Basic NLP Patterns

Hand Clap Collapsing Anchors

Collapsing Anchors can be an extremely efficient way of dealing with negative emotions surrounding historical events, however sometimes executing the technique can be confusing and convoluted.

This easy to apply hand clap technique can be performed really quickly with little or no introduction.  Its effectiveness is hidden in the simplicity of the technique and allows even the novice practitioner an easy way of introducing personal change.

This pattern is at its most effective with highly charged memories or situations as it allows for the greatest impact which itself can lead to further changes by the client.


This pattern doesn’t ‘remove’ a negative emotion but creates a new emotion from the combination of a negative and a positive state. Often this is enough to allow the client to reprocess any traumatic event on their own.

  1. Identify Negative State and Anchor
    Have the client identify a situation, memory or event that puts them into a negative state. Have them anchor this state to an imagined object in their non-dominant hand, adding colour, texture, temperature etc to their representation.

    The created object should be abstract rather than an item from the real world. Three dimensional geometric shapes (cubes, spheres, pyramids etc) work well for this as the client is unlikely to come across these object away from the pattern.

    The richer the representation the better, if necessary use sub-modality shifts to increase the intensity of the feeling in the object.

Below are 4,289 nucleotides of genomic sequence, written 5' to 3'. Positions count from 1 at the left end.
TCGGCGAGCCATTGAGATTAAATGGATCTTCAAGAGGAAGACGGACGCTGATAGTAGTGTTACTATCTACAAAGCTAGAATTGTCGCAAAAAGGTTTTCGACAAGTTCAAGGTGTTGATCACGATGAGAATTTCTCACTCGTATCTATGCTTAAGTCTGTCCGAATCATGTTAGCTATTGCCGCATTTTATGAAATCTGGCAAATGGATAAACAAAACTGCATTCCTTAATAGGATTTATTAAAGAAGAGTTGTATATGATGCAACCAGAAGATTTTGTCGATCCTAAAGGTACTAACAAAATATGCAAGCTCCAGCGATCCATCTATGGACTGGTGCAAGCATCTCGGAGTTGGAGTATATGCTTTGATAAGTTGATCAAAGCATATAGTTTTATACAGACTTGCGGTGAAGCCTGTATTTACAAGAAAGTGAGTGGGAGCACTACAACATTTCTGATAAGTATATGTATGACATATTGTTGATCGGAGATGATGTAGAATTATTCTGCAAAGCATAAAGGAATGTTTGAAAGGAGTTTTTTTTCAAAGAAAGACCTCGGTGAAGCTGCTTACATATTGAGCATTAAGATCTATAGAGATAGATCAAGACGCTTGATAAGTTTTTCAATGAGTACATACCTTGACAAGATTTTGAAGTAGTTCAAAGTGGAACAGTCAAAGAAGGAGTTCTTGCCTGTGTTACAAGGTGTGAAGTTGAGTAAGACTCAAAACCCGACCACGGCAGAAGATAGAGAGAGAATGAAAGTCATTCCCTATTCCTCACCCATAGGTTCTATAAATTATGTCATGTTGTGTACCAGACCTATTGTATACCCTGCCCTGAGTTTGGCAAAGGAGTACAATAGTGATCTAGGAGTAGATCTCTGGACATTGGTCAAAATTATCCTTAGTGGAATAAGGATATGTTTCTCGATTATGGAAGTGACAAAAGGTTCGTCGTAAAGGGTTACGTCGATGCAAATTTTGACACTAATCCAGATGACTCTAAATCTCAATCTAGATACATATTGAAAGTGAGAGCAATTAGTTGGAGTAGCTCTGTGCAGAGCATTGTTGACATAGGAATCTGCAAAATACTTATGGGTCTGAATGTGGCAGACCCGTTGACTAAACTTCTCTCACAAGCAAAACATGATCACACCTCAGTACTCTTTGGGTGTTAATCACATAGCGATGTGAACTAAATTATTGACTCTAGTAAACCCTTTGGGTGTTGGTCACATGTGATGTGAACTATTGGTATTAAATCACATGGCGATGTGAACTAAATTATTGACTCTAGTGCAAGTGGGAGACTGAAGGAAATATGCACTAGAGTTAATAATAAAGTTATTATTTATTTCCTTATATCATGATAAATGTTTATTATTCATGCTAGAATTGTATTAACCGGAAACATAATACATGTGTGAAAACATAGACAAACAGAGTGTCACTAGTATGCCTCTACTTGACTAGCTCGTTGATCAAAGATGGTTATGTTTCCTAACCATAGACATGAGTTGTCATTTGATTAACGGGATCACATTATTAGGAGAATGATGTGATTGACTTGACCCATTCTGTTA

2. Break State
    Have the client release the image and break out of the negative emotional state.
  3. Identify Positive State and Anchor
    Elicit an extreme positive state that the client would like to have in relation to this event or memory. This can be very difficult, especially with particularly traumatic experiences and the client may be very resistant to changing their emotional pattern.

    If the client is unwilling to entertain any positive emotional state with regards the event then identify a state that is the antithesis of the one that they currently hold with regards the event.

    Anchor this new state into their dominant hand, again using abstract shapes and adding physical attributes such as colour, temperature, brightness etc. It is important to make it at least as compelling as the negative anchor.

  4. Break State
    Clear the positive image and relax.
  5. Re-envision and Collapse
    With both hands out in front of them the client should bring back both the negative anchor (non-dominant hand) and positive anchor (dominant hand). The client should bring the hand together quickly in a clap and then rub the hands together (as if merging the two images), as they rub them have them recite nonsense words (“wisha-washa, rubba-rubba”, whatever works for you).

    When they bring their hands together it can be useful to watch their face as they are likely to reprocess the emotions which can often be seen as confusion. This is a sign that the pattern has been effective.

    After a few moments have them open their hands and check the to ensure that both images have gone and they are left with something different in their hands. It is imperative that the negative components are destroyed or at a minimum merged with the positive attributes.

  6. Test the Results
    Ask the client to recall the event that originally triggered the negative emotional state paying close attention to their reaction. It is likely that you will see some internal processing taking place as the emotional response is different from that usually experienced. 

    Very often the client will report feeling neutral or unencumbered by the experience due to the combination of the emotions. It is unlikely that they will experience the positive state with any intensity unless it was a considerably more powerful anchor.

    This state change can give you a good starting point for future personal change work.

Leave a Comment